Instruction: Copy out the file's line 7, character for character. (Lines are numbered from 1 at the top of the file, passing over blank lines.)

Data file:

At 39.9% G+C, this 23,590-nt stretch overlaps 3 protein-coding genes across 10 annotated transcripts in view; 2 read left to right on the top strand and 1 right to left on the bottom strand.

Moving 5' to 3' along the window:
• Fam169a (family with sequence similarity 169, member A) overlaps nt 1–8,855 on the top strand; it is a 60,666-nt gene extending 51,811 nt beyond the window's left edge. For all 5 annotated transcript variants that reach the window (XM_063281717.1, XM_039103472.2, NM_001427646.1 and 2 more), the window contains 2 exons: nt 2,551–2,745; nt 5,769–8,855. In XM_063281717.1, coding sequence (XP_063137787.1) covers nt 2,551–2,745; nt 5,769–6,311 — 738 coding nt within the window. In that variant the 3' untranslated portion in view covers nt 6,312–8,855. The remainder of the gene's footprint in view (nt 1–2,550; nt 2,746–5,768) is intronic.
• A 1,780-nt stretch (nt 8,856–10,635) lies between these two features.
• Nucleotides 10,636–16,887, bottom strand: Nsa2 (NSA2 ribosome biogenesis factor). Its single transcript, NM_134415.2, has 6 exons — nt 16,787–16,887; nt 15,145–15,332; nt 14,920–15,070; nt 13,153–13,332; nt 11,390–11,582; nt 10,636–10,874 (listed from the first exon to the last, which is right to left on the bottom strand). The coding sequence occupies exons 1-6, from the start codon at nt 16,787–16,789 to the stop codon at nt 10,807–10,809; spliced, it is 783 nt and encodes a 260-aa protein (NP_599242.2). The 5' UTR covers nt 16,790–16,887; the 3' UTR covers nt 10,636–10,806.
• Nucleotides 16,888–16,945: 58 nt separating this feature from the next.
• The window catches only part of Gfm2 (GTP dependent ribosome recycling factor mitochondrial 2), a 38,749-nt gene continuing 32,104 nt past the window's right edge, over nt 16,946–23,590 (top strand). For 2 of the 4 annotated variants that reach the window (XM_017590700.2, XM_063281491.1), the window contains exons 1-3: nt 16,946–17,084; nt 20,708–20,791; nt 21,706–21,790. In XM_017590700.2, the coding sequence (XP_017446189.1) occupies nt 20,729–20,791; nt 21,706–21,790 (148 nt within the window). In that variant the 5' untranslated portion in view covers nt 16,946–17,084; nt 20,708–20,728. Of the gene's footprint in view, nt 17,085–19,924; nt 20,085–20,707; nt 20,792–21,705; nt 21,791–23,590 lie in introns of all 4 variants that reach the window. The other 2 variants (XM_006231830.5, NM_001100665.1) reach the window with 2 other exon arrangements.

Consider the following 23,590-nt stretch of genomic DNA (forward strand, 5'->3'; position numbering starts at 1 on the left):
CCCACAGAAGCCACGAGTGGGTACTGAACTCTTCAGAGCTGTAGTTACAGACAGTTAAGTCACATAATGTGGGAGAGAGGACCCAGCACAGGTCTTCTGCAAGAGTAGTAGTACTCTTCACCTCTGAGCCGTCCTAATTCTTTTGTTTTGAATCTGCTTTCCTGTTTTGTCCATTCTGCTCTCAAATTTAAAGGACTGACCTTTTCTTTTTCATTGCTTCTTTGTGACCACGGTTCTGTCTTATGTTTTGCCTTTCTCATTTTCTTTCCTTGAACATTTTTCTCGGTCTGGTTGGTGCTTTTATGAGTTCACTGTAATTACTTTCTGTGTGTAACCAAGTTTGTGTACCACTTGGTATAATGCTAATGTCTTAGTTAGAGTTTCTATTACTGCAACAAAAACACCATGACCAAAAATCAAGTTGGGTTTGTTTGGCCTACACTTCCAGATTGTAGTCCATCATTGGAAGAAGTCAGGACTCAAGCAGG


• The window catches only part of Gfm2 (GTP dependent ribosome recycling factor mitochondrial 2), a 38,749-nt gene continuing 32,104 nt past the window's right edge, over nt 16,946–23,590 (top strand). For 2 of the 4 annotated variants that reach the window (XM_017590700.2, XM_063281491.1), the window contains exons 1-3: nt 16,946–17,084; nt 20,708–20,791; nt 21,706–21,790. In XM_017590700.2, the coding sequence (XP_017446189.1) occupies nt 20,729–20,791; nt 21,706–21,790 (148 nt within the window). In that variant the 5' untranslated portion in view covers nt 16,946–17,084; nt 20,708–20,728. Of the gene's footprint in view, nt 17,085–19,924; nt 20,085–20,707; nt 20,792–21,705; nt 21,791–23,590 lie in introns of all 4 variants that reach the window. The other 2 variants (XM_006231830.5, NM_001100665.1) reach the window with 2 other exon arrangements.